Paul McCartney’s willingness to fail made Band on the Run an enduring masterpiece

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More than four decades later, Paul McCartney’s Band on the Run still represents the creative highpoint of his career away from the Beatles. No other solo recording so completely underscores the difficult freedom quest he had to undertake, and none is more personal.

The album’s unifying theme of escape is more subtle (and thus more commercial) than the blunt confessional style of his former partner John Lennon. McCartney, instead, uses broader storytelling brushstrokes — skillfully weaving his own desire to break away from the Beatles with the age-old myths of ne’er-do-wells, hitchhikers and outsiders.

Much of the backstory, of course, is familiar. Band on the Run, released on December 5, 1973, memorably begins with this crashing jailbreak of a title tune, establishing a rousing narrative; includes a pair of fervent rock songs about traveling fast (the zooming, Beatlesque “Jet”; and the raucous “Helen Wheels”); explores rebirth through adversity (“Mrs. Vandebilt,” which perhaps best incorporates their surroundings at EMI’s studio in Lagos, Nigeria; and “Mamunia”); and then moves, inevitably, into the final passage we all take (“Picasso’s Last Words”).

The anthematic “Nineteen Hundred and Eighty Five” seems to be building toward a sweeping finale, and some sense of closure, only to abruptly reprise the title track — closing the circle for a wanderer who may occasionally long for the settled life, but can never quite commit to sticking with one thing. Deeper inspection finds that even “Bluebird,” a friendly aside in the familiar Paul McCartney ballad style, ends up longing for another place — as McCartney’s character imagines taking wing himself, where “at last we will be free.” There is a restlessness, a sense of destiny unfulfilled.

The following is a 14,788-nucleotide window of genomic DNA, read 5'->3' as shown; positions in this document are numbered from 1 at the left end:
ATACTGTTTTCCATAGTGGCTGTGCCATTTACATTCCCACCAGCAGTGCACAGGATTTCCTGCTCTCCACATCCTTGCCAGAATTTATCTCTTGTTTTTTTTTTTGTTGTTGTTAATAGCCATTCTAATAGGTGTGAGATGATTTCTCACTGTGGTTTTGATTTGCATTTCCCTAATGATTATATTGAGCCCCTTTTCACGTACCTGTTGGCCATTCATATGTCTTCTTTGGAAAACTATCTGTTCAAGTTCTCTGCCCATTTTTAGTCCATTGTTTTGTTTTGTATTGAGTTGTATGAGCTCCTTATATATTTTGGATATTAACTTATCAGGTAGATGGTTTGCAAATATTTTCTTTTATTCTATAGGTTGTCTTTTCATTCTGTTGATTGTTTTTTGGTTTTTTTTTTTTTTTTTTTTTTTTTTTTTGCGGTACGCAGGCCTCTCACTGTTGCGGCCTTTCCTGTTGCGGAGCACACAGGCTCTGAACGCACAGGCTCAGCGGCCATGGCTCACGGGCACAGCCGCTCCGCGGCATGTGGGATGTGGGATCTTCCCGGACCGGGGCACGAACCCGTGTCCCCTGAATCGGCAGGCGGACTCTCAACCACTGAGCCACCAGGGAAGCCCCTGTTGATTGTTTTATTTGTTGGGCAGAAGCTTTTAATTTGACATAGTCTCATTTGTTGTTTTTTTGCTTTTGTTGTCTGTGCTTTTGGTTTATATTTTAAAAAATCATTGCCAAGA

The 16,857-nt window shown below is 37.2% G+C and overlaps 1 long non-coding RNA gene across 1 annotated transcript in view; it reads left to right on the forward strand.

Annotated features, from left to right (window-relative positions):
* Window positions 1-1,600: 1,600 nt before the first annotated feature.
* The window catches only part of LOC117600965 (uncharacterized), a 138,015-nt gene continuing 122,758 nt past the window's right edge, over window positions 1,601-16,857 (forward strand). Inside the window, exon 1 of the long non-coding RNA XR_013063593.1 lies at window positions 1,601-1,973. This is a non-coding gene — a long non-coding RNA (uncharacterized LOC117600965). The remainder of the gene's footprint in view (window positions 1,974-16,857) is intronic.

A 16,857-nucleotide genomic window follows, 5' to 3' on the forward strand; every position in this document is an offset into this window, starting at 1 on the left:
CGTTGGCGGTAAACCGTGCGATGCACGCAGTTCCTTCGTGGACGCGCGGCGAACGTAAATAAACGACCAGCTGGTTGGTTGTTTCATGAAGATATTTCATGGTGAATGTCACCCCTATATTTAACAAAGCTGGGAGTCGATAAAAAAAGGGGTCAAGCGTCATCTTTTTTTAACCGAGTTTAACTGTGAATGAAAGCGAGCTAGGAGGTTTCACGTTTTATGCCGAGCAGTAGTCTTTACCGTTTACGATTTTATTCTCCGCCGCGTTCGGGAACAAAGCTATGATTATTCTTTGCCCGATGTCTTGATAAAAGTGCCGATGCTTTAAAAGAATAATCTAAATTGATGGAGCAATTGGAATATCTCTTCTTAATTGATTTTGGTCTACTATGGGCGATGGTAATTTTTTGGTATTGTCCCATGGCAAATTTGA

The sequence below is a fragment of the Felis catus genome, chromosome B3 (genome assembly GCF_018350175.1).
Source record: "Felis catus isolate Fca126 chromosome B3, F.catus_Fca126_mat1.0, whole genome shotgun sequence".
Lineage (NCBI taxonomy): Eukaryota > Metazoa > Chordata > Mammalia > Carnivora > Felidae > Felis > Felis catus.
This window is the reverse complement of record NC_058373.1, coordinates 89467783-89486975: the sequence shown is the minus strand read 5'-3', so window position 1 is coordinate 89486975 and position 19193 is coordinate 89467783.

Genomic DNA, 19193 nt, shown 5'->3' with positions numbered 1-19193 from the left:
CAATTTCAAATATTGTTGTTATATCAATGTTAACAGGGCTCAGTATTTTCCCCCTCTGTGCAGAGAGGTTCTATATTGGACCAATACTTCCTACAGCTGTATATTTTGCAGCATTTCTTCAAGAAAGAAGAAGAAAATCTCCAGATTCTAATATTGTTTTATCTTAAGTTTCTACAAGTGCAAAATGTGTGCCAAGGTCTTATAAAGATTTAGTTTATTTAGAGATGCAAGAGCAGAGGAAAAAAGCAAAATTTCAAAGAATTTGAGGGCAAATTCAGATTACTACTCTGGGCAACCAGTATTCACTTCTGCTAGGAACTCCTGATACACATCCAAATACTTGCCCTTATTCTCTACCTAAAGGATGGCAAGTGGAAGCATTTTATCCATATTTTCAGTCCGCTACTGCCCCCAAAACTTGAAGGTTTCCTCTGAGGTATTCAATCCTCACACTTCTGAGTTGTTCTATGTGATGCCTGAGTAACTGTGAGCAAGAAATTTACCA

It pushes Paul McCartney to new places, as he incorporates every part of his pop genius here — handling most of the instrumentation (even the drums, after a sideman bolted), nearly all of the songwriting and singing (the underrated Denny Laine makes a key contribution on “No Words”) and brilliantly employing his own varied musical idiosyncracies. No Paul McCartney effort yet has taken so many chances, nor so successfully blended his interests in the melodic, the orchestral, the rocking and the episodic.

In keeping, of the Beatles solo recordings, Band on the Run always sounded the most to me like something the old band might have put together. There’s the Lennon knockoff “Let Me Roll It,” of course, and an introductory guitar signature on “Mamunia” that recalls George Harrison’s “Give Me Love.” The opening title song would have fit in nicely on side two of Abbey Road. In fact, George himself had uttered a key phrase on that mini-rock opera: “If we ever get out of here,” during an interminable business meeting around the same time.

Yet, experiencing Band on the Run some 40 years on, I notice deeper, more emotional connections: The album’s famous cover image suggests a dark aftermath for the glittering 1960s of the Beatles’ Sgt. Pepper, something that was so utterly true. The impish complexity of “Picasso’s Last Words” — they form a chorus of “drink to me, drink to my health, you know I can’t drink any more” — seems to deftly mourn the thrilling experimentation of that period, as well.

The lyric itself for “Picasso’s Last Words” was suggested as a songwriting dare by the actor Dustin Hoffman, who was filming in Africa, and from there Paul McCartney decided to adopt a format in keeping with the angular style of his painter subject — tossing in found objects like previous songs (both “Jet” and “Mrs. Vandebilt”) and a polyrhythm on shaker courtesy of studio guest Ginger Baker from Cream. I suddenly discovered, all over again, a sense of creative danger lifting this record.

That’s something I hadn’t heard before in solo work by McCartney — a distractable genius who so often, then as now, chose to stay close to home, to play it safe. He was, and this was so important to the enduring success of Band on the Run, unsure of where he was going but willing to strike out anyway — willing, I realize all at once, to fail. That led to Paul McCartney’s greatest success of all.

Nick DeRiso

Nick DeRiso

Nick DeRiso has written for USA Today, American Songwriter, All About Jazz, and a host of others. Honored as columnist of the year five times by the Associated Press, Louisiana Press Association and Louisiana Sports Writers Association, he oversaw a daily section named Top 10 in the U.S. by the AP before co-founding Something Else! Nick is now associate editor of Ultimate Classic Rock.
Nick DeRiso
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